The Judgement Ring isn't limited to battles, however. You'll have to "battle" the ring on several occasions while exploring in order to open doors, treasures, or just perform certain actions. You'll also find the ring in shops, where you'll be able to challenge the ring in order to get a discount or even raise the price of items you're selling. To do that, however, you must first find guild cards located around the world. Each guild card allows you to challenge for a 10% discount or a 5% raise each time. For example, if you have 4 cards, you can attempt a 40% discount, but you'll have to spin the ring 4 times. If you miss, you'll have to buy (or sell) at retail price. Cards do not disappear, except when you don't follow the "rules" (I'll leave you the pleasure of finding about those on your own ^^). Speaking of finding things on your own (transition people, hoho!), Shadow Hearts won't leave you alone in the cold. The game features an in-game, in-depth, in-credibly useful Help & FAQ menu as well as a monster library to answer all your questions about the battles, monsters, or anything at all. It's a very nice addition that truly adds points to the overall polishing of the game. You can also get more info on any item by pressing square, which adds a nice touch to the menu (pun). The menu (pun) itself is well done and generally well organized, except for the fact that you can't equip or unequip characters unless they are in your party. Towns and dungeons are generally pretty small, which makes for some easy exploring.


Europe - 1913
Familiar cities, but I wouldn't go there on a trip if I were you...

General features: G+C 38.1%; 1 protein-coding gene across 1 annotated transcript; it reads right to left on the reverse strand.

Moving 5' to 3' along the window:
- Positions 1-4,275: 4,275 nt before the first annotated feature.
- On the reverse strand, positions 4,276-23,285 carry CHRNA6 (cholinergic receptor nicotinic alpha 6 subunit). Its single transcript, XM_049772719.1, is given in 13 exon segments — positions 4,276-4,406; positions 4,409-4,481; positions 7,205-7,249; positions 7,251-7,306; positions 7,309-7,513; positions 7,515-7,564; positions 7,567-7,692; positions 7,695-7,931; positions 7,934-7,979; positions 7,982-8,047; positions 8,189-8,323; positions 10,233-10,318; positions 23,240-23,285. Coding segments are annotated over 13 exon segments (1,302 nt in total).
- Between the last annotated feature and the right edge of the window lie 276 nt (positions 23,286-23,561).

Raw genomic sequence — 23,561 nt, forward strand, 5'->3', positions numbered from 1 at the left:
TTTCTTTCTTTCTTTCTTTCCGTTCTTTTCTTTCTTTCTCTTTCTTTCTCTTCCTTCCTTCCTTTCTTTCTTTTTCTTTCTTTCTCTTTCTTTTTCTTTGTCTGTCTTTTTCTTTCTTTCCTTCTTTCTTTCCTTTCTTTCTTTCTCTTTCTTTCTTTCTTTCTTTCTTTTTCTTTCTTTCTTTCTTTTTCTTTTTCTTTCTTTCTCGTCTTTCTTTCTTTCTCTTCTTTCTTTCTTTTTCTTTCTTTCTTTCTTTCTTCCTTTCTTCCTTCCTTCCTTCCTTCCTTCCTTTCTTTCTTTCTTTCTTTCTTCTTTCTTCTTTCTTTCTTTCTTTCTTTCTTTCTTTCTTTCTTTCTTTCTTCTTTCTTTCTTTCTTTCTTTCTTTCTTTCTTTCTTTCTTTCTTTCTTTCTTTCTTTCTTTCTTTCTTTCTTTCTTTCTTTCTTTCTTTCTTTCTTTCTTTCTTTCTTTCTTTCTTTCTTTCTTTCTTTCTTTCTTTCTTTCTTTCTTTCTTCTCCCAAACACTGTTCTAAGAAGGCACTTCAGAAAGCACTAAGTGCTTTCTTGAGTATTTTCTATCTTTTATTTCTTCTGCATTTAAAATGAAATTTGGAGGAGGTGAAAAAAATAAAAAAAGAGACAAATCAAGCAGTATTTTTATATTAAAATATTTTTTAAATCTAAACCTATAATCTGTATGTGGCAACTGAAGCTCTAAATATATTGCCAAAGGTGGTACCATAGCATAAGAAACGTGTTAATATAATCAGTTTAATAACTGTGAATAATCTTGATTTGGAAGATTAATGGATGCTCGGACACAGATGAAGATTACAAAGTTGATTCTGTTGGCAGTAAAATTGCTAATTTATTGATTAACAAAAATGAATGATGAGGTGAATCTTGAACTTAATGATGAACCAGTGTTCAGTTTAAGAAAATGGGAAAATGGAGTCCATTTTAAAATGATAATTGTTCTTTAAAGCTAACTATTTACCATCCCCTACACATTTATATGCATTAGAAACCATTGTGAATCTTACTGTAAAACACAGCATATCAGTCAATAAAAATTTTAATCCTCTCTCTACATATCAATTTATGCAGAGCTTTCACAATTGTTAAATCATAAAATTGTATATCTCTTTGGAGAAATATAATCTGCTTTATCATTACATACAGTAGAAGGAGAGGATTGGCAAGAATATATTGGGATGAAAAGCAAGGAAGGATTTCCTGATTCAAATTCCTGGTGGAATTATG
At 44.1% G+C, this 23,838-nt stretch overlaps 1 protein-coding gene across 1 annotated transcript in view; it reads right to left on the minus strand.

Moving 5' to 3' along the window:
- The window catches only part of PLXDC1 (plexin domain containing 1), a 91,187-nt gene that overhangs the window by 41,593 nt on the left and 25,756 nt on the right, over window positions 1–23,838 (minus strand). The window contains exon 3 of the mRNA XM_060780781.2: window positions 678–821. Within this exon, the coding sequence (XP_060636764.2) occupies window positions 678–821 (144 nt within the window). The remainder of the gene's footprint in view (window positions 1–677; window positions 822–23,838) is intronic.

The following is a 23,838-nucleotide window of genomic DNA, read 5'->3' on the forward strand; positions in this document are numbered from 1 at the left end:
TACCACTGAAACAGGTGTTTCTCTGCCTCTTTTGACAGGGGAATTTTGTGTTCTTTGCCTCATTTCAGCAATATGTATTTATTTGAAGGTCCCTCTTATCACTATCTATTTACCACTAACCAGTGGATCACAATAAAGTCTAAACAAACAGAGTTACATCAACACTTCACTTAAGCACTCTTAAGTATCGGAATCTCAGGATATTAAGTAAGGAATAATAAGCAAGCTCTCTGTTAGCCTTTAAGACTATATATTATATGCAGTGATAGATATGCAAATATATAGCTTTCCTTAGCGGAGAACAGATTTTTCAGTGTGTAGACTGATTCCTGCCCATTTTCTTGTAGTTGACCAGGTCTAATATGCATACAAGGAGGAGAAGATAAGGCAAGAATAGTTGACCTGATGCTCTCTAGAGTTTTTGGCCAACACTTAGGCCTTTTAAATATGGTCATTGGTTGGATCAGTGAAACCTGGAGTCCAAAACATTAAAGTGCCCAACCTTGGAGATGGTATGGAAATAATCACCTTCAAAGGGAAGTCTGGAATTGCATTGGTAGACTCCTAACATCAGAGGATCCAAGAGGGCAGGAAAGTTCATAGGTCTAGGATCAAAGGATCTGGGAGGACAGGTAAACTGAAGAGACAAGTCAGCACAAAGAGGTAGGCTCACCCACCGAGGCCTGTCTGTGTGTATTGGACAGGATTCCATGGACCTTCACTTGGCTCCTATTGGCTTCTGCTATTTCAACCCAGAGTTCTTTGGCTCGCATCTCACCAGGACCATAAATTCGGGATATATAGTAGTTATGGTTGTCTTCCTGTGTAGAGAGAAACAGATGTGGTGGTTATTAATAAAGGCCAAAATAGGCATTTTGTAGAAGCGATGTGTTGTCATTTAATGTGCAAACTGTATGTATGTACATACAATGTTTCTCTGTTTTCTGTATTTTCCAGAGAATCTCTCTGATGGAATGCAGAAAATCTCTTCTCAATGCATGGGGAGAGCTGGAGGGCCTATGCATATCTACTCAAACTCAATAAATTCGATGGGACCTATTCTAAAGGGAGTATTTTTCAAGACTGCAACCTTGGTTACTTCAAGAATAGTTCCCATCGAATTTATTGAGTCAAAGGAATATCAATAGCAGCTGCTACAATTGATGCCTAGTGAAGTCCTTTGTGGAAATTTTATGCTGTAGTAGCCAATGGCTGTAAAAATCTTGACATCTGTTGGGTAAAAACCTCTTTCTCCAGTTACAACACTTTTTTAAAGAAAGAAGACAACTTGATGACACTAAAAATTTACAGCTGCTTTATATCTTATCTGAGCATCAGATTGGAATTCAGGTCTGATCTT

The smallness of the environments leads to a few little problems in Shadow Hearts. First, while I usually prefer RPGs with lower encounter rates, I found Shadow Hearts' battles to be really, really scarce. It's not unlikely that you may breeze through a dungeon in only 3 or 4 fights. Second, you'll find yourself shopping more often than a depressed teenage girl with a platinum credit card. And the fact that shopping is pretty long with all those discount attempts only make matters worse. Fortunately, to sooth your shopping frenzies, you'll be accompanied by some very nice music. In fact, nice is a gross understatement, because the music is great. Yoshitaka Hirota makes his debut as a lead music composer with an amazing soundtrack. The feeling exuded from the colorful environments are masterfully reflected by Hirota's well dozed use of percussion, violin, piano and electronic sounds. The quality of it all is not only fascinating because of the compositions, but also because of the incredible sound quality used, some of the best ever heard from any console. As I was listening, I seemed to be picking up some familiar sounds. I later found out that the master himself, Mr. Yasunori Mitsuda, also had his say on the soundtrack. Fans of Mitsuda will be quite pleased with the 10 or so tracks that he composed and you might even be able to discern them if you listen real carefully. I even stood still in London (in the game) just to be able to hear the music again and again. Sound effects are mostly good, ranging from footsteps that change from surface to surface, to battle cries. The battle cries of some monsters are particularly spooky, which fits well with the rest of the game.